This is Who I Am
What bothers me most about the increasing popularity of digital readers like the Kindle is that it turns reading into another technological act; another part of our lives becomes controlled by a screen.
The other side effect is that bookshelves will become increasingly irrelevant. You can learn so much about a person by scanning their bookshelves. And not just the books—the mementos sharing real estate provide interesting details about a life. Reading and its related equipment are surprisingly personal. (Humorist Joe Queenan once said that buying a book for someone is like buying that person underwear.)
I don’t think anyone wants to behold the wonders in my underwear drawer, but I’m happy to give you a tour of my office bookshelves, which contain the majority of my books.
Here’s the establishing shot, so to speak, of my bookcase, which actually consists of three separate bookcases. When my fiancée and I moved in last September, we put them together to form a makeshift wall unit. That’s my office chair in the foreground. A photo of Joe DiMaggio and Marilyn Monroe—I’m transfixed by the merging of sports and Hollywood royalty—is on the left.
My books are not haphazardly arranged. The left unit consists of unread and borrowed books, though the last two shelves feature Laura’s academic texts. (She’s a college professor and classically trained pianist.) The fourth shelf contains book review possibilities and complimentary DVDs.
Books and DVDs that I’m interested in usually find their way into my desk tray. This is also where I put paperwork for other freelance assignments—it can get crowded pretty quickly.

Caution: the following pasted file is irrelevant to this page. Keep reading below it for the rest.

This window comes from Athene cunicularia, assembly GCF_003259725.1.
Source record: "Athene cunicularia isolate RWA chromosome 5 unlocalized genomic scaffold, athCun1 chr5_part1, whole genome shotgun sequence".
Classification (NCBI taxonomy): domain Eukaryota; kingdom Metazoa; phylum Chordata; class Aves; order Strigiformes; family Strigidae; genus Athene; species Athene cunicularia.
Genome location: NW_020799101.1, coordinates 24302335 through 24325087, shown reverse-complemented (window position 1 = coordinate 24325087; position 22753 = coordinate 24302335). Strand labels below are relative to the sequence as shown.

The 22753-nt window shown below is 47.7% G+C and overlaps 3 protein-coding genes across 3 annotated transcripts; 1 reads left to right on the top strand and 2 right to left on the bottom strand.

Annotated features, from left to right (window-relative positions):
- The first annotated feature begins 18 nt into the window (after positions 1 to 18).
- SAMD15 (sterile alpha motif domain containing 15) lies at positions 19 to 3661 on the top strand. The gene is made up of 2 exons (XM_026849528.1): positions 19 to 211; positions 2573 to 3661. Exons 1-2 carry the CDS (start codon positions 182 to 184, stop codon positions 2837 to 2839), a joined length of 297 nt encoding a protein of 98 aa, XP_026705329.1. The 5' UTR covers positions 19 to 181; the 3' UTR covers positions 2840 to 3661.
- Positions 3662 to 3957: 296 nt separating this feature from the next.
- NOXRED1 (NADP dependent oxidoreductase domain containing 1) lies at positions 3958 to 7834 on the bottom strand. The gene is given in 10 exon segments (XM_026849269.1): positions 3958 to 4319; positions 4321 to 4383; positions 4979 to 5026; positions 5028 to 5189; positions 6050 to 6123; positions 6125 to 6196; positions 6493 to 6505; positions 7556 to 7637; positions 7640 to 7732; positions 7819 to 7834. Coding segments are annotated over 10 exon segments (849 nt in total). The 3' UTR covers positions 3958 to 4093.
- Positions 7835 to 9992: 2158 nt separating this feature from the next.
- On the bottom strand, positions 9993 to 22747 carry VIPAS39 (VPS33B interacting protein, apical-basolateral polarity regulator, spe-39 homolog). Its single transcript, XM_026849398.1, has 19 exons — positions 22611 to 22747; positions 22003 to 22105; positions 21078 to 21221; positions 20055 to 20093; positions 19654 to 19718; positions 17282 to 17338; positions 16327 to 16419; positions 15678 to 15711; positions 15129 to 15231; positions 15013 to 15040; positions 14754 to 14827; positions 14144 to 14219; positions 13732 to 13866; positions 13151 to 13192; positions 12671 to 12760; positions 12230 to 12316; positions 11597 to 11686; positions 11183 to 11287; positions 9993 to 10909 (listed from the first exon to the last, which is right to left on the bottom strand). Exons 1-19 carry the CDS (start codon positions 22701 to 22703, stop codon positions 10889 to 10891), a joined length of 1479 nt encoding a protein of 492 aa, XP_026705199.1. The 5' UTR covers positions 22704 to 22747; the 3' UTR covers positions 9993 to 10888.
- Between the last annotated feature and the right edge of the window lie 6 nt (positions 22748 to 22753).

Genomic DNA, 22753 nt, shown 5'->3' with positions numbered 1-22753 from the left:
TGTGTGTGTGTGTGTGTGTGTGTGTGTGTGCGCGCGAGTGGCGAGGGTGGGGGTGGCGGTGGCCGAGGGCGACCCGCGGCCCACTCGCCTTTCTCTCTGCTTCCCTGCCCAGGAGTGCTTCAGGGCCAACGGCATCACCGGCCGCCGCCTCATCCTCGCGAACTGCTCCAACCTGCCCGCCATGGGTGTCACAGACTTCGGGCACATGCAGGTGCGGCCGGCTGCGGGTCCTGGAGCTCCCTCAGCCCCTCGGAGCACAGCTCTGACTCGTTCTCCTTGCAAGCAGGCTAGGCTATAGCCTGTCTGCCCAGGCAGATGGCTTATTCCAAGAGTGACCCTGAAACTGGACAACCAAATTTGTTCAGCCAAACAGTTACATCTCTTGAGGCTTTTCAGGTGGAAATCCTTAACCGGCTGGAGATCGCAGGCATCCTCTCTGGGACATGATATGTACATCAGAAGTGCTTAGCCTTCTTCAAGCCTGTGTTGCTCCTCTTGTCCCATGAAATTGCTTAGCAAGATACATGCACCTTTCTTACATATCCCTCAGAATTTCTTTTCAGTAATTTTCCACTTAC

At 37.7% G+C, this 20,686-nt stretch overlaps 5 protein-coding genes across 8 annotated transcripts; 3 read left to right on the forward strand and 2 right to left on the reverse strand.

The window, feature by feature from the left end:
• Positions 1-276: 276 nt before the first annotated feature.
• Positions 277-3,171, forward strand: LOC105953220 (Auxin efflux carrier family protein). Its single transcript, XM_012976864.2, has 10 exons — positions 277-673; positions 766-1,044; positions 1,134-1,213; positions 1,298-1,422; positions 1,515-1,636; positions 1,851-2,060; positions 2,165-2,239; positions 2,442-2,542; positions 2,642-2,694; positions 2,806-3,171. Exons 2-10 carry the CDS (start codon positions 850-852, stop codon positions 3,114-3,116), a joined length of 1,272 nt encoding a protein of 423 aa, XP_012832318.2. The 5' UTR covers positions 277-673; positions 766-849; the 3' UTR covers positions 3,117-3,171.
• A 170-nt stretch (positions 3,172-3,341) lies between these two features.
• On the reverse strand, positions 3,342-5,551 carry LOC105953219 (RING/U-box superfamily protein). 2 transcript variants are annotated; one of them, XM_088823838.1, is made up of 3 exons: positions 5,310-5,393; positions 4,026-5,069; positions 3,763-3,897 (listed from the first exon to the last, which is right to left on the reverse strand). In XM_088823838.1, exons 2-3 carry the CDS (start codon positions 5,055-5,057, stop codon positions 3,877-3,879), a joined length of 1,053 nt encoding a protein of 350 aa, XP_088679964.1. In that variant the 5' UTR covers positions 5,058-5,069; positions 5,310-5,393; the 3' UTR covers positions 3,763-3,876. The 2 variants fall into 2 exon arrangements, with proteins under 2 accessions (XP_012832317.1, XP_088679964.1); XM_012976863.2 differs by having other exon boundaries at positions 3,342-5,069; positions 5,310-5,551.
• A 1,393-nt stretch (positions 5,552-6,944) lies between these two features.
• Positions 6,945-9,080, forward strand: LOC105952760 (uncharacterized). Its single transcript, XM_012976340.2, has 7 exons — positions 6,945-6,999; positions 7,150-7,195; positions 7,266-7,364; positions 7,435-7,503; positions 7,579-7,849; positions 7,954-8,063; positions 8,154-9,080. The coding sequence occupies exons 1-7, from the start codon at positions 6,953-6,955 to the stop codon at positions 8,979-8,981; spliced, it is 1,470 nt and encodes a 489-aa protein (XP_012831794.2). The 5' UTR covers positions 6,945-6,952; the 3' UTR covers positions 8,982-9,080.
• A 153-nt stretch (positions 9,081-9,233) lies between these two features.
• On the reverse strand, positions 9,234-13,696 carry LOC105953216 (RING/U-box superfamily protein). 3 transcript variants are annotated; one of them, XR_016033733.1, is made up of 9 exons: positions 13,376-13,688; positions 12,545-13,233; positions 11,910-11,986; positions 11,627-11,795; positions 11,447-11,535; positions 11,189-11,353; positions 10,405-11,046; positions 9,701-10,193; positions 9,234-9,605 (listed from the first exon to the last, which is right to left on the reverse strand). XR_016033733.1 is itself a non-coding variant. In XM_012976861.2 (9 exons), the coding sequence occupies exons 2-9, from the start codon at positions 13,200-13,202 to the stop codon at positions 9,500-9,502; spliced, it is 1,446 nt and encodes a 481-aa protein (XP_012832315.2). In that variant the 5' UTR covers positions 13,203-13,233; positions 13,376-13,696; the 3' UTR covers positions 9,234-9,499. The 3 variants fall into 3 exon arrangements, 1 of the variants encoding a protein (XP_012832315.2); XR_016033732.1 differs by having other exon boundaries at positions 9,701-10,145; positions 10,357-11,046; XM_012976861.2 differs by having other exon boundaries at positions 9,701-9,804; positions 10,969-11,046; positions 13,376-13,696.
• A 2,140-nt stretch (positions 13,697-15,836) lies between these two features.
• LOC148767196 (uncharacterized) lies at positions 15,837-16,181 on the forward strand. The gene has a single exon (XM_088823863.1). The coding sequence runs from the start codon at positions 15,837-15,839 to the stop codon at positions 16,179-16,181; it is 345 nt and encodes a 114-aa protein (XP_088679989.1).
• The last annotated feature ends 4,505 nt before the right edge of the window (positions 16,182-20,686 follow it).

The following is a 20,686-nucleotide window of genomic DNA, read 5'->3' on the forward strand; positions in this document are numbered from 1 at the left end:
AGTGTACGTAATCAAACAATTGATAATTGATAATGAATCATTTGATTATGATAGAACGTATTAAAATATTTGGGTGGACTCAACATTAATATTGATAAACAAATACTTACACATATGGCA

The tray isn’t anything special. I took it from my dad as an afterthought. The desk, however, is another story. It belonged to my late grandfather. He was a translator for the United Nations and an inveterate reader—his basement housed an impressive private library. I love that desk. It makes me feel like a writer even on days when that distinction feels faulty.
The unread section doesn’t just consist of sports books. I love all kinds of non-fiction, though occasionally I grab a novel. If you look closely you may find the recognizable spines of The Fountainhead and Lonesome Dove. I picked up the latter for a dollar donation at the local supermarket.
Though I do get books as gifts and from publishers, I rarely go on a spending spree at my local bookstore. Where do I get them? Library sales, flea markets, book fairs, garage sales, thrift stores, used book stores, my gym, stoops. I also check out a lot of books from the library. The only time I buy books at Barnes & Noble and its ilk is when I have a gift card.
The middle section houses general reference books (first shelf), while the second through fifth shelves contain books on film and popular culture, which come in handy for film writing. Roger Ebert, my literary hero and biggest influence, is a dominant presence here. The last shelf features unread books from nonfiction masters like Joan Didion, Tracy Kidder, and Richard Ben Cramer. One of the key ways I’ll improve as a writer is by reading people who are more skilled than I.